Nobody—not even the editorial board of The New York Times—is free from the moral responsibility to do a little research before commenting on a matter of public import. If you are going to talk about a contentious public issue, you should learn a little bit about it beforehand to avoid misleading others and making yourself look profoundly foolish.
Unfortunately the Times’s editorial board recently ignored this timeless advice and issued an editorial that was essentially a grand exercise in willful ignorance. According to the Times, Missouri’s recent passage of a “constitutional carry” gun law has transformed the Show-Me State into “the shoot-me state.” The Times says the law represents “a wholesale retreat from gun safety in the state.”
This is reckless enough to almost constitute journalistic manslaughter, for reasons that are obvious to anyone with an Internet connection and the ability to use a search engine. Before we get to that, just reflect: is there any policy topic in the United States that causes more people to get more things wrong than guns? Is there a public debate in which the ratio of commentary to knowledge is more lopsided? It is always astonishing not merely how little people know about guns, but also how determined they are to learn almost nothing about them.
Times Asserts But Feels No Need to Prove
So it goes with the Times, which believes that a liberalized gun-carry regime will result in mass bloodshed in Missouri. The most controversial aspect of the law is that it allows Missouri citizens to carry concealed weapons without a permit, something the Times thinks is a very bad idea. Naturally the question arises: is there an increased risk from constitutional carry laws? Are there compelling data from other states to suggest as much? Where is the evidence?
The Times provides none at all. The paper claims the law is “an invitation for people to be armed without responsible controls.” It cites exactly zero proof suggesting the law will have a negative effect. This is understandable, because no such proof exists. In fact, there is evidence to suggest just the opposite.
How might we determine this? By doing what the Times refused to do: we can look at the data from other states with constitutional carry laws on the books. For instance, Vermont has had a constitutional carry regime since roughly the beginning of the United States. In 2014, according to the FBI, Vermont had only six gun murders total. It tied for the second-lowest confirmed gun murder rate in the country. Only half of those were with handguns (which is understandably the weapon of choice for concealed carry).
Vermont’s constitutional carry arrangement has lasted well over 200 years. Where is all the violence and bloodshed? Did the state’s violent criminals not get the memo?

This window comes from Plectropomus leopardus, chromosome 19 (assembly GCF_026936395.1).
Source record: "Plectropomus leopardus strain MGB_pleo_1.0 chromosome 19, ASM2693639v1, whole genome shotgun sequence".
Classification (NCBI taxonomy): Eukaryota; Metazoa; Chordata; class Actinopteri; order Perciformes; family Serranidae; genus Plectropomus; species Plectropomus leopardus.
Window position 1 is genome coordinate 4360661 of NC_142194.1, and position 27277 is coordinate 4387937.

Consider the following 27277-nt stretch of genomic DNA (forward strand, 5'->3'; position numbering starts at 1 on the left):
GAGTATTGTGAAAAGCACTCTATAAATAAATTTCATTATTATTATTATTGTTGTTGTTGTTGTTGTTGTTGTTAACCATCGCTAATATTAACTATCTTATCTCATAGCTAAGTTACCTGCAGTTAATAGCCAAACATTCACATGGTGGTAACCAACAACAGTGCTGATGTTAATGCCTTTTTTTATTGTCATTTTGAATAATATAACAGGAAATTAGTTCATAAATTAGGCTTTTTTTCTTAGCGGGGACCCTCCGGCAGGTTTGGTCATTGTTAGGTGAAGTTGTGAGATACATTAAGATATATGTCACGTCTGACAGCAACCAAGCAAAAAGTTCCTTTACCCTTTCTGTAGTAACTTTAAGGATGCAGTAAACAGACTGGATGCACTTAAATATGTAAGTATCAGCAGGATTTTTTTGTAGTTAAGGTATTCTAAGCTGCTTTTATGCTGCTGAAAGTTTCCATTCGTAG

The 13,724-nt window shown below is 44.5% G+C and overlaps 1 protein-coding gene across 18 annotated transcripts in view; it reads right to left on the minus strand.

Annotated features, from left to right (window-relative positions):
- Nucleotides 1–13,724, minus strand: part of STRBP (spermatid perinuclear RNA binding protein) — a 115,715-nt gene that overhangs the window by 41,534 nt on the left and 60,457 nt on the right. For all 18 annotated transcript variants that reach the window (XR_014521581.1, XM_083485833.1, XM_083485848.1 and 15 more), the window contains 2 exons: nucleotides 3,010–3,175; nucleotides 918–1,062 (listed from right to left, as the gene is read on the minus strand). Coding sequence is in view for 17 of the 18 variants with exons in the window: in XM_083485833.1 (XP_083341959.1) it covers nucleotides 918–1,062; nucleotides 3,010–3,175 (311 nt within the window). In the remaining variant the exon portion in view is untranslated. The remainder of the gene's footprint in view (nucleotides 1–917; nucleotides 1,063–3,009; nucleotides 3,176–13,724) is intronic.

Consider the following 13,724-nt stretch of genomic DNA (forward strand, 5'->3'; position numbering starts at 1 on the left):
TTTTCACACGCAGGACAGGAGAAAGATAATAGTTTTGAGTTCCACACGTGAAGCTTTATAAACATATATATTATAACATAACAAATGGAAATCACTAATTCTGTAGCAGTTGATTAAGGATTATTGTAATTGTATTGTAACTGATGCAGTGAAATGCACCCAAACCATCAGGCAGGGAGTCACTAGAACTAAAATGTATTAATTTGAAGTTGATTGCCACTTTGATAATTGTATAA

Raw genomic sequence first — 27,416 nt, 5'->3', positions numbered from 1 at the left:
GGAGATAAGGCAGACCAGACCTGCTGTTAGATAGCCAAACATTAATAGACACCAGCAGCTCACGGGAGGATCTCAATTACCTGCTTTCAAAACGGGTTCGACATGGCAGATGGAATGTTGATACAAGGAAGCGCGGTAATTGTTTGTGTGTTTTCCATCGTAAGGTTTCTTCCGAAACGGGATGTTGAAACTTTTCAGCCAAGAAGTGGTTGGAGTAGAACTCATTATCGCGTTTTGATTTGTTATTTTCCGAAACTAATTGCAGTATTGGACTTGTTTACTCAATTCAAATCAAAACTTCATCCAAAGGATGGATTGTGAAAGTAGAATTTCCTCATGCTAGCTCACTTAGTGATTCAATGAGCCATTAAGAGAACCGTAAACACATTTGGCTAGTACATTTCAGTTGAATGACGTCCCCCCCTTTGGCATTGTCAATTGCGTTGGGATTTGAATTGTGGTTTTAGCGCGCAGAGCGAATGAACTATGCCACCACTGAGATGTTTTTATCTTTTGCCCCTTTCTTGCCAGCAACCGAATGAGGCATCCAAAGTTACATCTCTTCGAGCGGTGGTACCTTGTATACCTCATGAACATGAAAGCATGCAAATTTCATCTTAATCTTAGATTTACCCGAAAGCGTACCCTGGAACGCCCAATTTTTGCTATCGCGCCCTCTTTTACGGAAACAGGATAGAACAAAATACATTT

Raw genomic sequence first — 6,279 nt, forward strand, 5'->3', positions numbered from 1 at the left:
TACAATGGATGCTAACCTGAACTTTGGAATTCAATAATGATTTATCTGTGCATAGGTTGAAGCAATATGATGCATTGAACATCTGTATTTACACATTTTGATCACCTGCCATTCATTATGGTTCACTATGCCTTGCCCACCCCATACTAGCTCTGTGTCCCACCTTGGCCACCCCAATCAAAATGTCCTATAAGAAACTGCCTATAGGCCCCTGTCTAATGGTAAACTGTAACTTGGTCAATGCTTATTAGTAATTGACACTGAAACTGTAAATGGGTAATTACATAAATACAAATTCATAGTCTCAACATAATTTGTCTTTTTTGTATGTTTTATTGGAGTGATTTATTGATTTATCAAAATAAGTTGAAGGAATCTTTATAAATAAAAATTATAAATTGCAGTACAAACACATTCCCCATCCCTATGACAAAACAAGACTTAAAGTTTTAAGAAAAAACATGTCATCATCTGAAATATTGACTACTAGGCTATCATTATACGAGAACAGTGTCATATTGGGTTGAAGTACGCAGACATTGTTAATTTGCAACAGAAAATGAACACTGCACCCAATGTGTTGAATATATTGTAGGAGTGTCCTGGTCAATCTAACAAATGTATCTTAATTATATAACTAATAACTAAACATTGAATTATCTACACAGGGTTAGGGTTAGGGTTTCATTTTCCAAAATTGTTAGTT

Or what about Wyoming? The state passed a constitutional carry law in 2011. Did the state suddenly experience an explosion of gun-related violence? Well, no. In fact, the numbers dropped, from 11 gun murders in 2011 to five in 2012. It jumped to nine in 2013 and then dropped again to eight in 2014. That’s an overall reduction in gun deaths since the law was passed. Did Wyoming’s move represent a “retreat” from “gun safety?” You can hardly tell if so.
What about Arizona? Gov. Jan Brewer signed a constitutional carry law there in 2010. What happened next? Gun murders plummeted over the next four years: from 232 in 2010 to 222 in 2011 to 211 in 2012 to 184 in 2013 to 153 in 2014. Gee, some “shoot-me state!”
The New York Times Is Irrationally Afraid of Guns
Other recent state-level constitutional carry laws—in Idaho, Maine, Kansas, and elsewhere—have only been enacted in the past year or so. As a result, it is too early to tell if these states experienced drops in gun homicide rates similar to Wyoming and Arizona. What we do have literal centuries of data to suggest is that passing constitutional carry laws do not automatically spike gun violence, and indeed in states where constitutional carry is passed, gun violence may drop at the same time.
Why did the Times refuse to consider such data? Why did it neglect to examine the effect similar laws have had in other states? You might chalk it up to partisan bias. But there is something else at work here: hoplophobia, or an irrational fear of firearms. Like a great many people, the editorial board isn’t interested in learning about guns. They are interested in being afraid of guns and transmitting that fear to other people.
Sadly, this is the level to which much of our gun debate has sunk: fact-based and well-reasoned argument on one side, and illiterate, willfully ignorant, and dishonest rhetoric on the other.
These kinds of reactions are helpful in one way, however: they remind gun rights activists to stay vigilant in defense of our precious Second Amendment rights, for they are always under threat.